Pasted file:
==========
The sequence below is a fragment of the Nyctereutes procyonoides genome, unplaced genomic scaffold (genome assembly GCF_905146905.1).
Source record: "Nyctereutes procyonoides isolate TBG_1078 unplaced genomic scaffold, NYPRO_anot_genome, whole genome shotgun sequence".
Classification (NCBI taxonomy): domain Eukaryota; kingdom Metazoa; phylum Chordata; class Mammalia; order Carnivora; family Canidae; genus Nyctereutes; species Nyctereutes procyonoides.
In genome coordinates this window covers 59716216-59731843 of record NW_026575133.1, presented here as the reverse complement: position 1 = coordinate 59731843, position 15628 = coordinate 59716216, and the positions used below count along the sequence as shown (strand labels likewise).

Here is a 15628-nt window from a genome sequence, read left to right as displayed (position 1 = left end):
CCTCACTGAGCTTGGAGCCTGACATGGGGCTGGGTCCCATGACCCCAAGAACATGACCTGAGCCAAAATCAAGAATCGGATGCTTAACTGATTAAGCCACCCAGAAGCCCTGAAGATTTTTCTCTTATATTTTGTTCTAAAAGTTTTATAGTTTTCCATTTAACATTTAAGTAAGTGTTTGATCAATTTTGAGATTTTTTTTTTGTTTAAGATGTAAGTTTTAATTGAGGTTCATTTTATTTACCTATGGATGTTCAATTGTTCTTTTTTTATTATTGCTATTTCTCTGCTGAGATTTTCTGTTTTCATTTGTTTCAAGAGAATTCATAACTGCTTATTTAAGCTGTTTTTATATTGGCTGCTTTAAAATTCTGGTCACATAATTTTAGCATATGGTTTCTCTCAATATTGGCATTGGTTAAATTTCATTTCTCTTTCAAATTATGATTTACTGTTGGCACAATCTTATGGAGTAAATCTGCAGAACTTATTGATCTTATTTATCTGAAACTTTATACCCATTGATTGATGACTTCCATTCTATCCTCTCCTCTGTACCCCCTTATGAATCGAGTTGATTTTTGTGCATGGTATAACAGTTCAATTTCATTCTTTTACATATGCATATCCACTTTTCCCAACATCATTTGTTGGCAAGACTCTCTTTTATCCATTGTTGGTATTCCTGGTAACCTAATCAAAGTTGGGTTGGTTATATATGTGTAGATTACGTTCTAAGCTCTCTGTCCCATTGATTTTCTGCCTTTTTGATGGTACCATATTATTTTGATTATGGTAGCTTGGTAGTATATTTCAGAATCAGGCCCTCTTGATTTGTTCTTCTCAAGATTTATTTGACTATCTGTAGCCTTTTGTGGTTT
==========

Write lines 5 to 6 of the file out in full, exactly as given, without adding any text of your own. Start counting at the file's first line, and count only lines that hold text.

Here is a 15628-nt window from a genome sequence, read left to right as displayed (position 1 = left end):
CCTCACTGAGCTTGGAGCCTGACATGGGGCTGGGTCCCATGACCCCAAGAACATGACCTGAGCCAAAATCAAGAATCGGATGCTTAACTGATTAAGCCACCCAGAAGCCCTGAAGATTTTTCTCTTATATTTTGTTCTAAAAGTTTTATAGTTTTCCATTTAACATTTAAGTAAGTGTTTGATCAATTTTGAGATTTTTTTTTTGTTTAAGATGTAAGTTTTAATTGAGGTTCATTTTATTTACCTATGGATGTTCAATTGTTCTTTTTTTATTATTGCTATTTCTCTGCTGAGATTTTCTGTTTTCATTTGTTTCAAGAGAATTCATAACTGCTTATTTAAGCTGTTTTTATATTGGCTGCTTTAAAATTCTGGTCACATAATTTTAGCATATGGTTTCTCTCAATATTGGCATTGGTTAAATTTCATTTCTCTTTCAAATTATGATTTACTGTTGGCACAATCTTATGGAGTAAATCTGCAGAACTTATTGATCTTATTTATCTGAAACTTTATACCCATTGATTGATGACTTCCATTCTATCCTCTCCTCTGTACCCCCTTATGAATCGAGTTGATTTTTGTGCATGGTATAACAGTTCAATTTCATTCTTTTACATATGCATATCCACTTTTCCCAACATCATTTGTTGGCAAGACTCTCTTTTATCCATTGTTGGTATTCCTGGTAACCTAATCAAAGTTGGGTTGGTTATATATGTGTAGATTACGTTCTAAGCTCTCTGTCCCATTGATTTTCTGCCTTTTTGATGGTACCATATTATTTTGATTATGGTAGCTTGGTAGTATATTTCAGAATCAGGCCCTCTTGATTTGTTCTTCTCAAGATTTATTTGACTATCTGTAGCCTTTTGTGGTTT